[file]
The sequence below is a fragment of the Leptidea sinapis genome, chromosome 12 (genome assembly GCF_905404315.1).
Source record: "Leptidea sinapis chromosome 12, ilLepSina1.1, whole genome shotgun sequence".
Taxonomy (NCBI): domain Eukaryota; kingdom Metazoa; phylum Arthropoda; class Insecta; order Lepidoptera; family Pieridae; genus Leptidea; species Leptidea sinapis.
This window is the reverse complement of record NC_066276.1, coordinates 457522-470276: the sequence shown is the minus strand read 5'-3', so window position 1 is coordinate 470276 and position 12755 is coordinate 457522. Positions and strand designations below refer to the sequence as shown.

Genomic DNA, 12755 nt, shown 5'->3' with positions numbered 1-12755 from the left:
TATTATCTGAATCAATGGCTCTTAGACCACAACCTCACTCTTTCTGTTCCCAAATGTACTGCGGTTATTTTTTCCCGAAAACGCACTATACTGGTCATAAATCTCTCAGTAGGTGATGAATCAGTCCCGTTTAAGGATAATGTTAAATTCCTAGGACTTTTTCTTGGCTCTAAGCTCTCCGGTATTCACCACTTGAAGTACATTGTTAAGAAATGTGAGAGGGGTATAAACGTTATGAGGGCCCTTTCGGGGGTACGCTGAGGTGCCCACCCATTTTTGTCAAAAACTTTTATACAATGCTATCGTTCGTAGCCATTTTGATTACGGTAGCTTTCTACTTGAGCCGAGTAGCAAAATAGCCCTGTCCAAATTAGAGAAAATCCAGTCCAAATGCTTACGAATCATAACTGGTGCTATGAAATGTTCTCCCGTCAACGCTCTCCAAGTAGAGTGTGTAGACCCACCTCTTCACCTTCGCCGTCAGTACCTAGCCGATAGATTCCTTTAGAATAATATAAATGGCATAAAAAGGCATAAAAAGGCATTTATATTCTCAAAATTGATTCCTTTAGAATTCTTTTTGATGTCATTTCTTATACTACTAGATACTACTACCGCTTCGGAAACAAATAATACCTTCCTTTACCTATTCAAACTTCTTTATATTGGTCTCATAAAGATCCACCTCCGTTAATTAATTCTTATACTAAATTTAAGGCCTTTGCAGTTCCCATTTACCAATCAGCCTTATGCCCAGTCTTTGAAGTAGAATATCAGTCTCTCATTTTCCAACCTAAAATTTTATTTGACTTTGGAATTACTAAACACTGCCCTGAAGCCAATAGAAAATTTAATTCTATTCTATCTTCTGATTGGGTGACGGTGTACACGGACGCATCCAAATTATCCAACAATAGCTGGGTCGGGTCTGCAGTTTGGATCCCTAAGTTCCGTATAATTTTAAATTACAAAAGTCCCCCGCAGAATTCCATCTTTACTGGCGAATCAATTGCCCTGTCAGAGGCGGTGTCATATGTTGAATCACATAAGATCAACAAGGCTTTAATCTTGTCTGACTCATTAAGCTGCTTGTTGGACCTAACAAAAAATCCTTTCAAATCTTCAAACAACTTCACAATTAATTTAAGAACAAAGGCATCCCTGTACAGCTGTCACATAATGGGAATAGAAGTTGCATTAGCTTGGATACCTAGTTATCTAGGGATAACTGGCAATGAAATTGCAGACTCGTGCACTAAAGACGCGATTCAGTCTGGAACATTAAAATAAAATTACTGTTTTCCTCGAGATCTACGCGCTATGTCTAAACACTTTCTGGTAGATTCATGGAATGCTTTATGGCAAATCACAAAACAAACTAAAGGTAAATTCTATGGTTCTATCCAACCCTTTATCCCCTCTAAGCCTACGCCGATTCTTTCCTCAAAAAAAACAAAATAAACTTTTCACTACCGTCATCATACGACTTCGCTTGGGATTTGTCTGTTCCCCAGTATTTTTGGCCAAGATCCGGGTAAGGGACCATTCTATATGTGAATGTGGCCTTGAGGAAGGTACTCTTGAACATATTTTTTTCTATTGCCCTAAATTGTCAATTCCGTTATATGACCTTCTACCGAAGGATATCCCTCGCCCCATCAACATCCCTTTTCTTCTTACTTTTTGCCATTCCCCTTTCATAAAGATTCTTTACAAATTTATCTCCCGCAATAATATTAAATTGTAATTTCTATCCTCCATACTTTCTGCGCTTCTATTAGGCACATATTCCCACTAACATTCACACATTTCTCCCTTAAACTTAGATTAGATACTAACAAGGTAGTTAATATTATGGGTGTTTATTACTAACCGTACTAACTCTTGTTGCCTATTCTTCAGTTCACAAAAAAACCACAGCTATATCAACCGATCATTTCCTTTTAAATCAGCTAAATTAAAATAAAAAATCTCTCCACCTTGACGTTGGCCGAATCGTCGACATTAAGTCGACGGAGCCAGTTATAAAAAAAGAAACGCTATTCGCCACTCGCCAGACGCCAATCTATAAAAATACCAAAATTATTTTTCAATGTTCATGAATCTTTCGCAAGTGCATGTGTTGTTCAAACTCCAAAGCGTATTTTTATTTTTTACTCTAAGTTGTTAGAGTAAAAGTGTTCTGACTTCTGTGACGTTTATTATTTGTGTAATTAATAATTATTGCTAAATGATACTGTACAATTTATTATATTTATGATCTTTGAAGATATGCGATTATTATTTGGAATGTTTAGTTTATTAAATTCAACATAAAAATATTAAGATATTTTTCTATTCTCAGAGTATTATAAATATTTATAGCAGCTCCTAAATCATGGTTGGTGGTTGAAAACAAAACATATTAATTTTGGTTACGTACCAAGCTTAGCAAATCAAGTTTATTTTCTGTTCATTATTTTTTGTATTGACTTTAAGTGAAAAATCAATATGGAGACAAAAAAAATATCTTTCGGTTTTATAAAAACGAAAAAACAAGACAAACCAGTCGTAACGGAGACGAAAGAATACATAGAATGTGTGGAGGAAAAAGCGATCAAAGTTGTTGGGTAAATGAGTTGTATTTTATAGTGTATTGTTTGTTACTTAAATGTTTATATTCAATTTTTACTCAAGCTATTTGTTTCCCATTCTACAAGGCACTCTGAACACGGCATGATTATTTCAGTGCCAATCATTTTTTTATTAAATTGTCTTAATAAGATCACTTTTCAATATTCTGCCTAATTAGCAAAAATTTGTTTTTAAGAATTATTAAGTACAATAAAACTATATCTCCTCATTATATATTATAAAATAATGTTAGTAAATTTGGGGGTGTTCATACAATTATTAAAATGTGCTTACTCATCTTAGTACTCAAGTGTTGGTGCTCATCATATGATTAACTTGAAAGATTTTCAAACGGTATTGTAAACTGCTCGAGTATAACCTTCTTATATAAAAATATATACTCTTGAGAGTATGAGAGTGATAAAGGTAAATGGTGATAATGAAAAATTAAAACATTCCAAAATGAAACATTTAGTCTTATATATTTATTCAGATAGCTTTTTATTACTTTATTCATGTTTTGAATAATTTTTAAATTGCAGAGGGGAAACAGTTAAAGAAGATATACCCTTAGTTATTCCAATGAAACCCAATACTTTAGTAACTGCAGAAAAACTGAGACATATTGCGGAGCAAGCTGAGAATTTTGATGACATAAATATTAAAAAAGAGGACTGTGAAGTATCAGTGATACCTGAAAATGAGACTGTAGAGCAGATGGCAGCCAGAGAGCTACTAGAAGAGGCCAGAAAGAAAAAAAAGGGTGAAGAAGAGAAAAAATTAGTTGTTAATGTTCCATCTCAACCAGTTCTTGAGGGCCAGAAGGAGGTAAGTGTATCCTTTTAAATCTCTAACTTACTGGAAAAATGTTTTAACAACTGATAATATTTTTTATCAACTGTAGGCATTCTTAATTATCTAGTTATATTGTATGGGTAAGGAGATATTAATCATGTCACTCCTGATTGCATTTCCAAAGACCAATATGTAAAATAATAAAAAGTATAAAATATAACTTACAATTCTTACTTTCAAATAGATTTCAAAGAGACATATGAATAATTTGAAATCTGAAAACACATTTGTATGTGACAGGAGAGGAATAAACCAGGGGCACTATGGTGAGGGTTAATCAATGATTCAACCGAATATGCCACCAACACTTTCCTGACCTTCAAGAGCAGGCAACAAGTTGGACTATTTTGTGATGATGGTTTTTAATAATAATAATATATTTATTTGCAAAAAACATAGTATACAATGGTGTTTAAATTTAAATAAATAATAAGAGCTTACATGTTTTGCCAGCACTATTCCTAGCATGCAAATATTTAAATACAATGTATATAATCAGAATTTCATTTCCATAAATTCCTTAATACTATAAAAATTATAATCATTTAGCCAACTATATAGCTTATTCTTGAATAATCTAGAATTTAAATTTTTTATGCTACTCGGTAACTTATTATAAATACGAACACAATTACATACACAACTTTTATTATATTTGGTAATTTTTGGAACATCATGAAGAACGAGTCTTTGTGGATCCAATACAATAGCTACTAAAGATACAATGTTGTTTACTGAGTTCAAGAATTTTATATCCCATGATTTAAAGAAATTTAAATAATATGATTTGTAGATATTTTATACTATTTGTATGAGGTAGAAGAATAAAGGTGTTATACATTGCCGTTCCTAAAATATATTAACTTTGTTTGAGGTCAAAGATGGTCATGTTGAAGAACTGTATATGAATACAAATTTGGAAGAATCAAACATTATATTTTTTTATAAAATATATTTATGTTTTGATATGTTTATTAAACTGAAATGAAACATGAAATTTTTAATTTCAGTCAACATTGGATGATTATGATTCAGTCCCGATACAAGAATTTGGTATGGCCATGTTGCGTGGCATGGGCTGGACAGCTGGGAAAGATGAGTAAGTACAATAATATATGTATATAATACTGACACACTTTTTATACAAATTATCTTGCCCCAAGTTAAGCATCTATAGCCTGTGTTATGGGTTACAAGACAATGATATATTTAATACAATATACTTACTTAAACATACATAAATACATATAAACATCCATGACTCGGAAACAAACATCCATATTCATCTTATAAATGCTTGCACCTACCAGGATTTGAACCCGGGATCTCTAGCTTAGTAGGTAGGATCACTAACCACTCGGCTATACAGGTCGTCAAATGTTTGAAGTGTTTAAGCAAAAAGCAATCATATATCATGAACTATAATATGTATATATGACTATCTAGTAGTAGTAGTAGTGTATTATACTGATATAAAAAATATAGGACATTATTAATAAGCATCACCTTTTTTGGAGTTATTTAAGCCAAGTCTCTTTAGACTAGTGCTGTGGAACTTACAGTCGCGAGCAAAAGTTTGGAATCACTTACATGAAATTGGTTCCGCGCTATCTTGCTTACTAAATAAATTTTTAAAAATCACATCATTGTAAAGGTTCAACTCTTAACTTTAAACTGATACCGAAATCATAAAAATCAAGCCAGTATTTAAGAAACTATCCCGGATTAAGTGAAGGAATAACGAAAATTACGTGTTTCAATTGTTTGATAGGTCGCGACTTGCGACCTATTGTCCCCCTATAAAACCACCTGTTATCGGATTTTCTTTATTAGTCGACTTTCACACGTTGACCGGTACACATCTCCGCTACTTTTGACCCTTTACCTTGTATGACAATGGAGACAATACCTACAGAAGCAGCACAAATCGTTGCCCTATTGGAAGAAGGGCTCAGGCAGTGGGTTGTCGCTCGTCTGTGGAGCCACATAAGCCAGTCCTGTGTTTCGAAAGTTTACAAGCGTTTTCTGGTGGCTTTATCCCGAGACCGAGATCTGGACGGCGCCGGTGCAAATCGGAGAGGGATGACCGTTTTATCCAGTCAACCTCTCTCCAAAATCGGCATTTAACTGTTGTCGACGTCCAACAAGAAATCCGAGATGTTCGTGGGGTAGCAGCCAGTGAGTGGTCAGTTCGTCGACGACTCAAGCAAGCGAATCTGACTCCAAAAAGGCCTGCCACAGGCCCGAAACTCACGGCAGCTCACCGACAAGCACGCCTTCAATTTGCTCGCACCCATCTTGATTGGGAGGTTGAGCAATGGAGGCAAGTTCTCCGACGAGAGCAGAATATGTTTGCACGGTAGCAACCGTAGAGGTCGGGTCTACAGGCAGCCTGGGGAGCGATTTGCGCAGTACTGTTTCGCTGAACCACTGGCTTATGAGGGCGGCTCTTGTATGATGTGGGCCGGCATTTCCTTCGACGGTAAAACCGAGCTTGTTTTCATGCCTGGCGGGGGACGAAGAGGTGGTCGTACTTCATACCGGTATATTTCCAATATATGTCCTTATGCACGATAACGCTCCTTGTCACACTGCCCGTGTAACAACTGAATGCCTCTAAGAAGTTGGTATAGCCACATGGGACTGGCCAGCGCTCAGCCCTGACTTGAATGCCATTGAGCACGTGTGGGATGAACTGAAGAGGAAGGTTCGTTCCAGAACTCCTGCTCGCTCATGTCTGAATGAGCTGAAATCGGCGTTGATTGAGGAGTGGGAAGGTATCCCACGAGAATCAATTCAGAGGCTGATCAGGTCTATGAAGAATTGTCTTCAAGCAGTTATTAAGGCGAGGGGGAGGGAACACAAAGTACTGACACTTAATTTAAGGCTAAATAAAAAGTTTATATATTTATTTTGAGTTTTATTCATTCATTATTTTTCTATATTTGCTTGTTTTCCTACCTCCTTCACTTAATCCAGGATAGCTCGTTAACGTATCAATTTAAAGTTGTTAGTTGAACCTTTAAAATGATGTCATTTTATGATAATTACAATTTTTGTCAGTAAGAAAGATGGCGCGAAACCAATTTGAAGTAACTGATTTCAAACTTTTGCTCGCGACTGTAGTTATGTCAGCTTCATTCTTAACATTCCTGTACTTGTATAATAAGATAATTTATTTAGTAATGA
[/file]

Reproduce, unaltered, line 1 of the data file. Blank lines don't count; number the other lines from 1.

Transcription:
The sequence below is a fragment of the Leptidea sinapis genome, chromosome 12 (genome assembly GCF_905404315.1).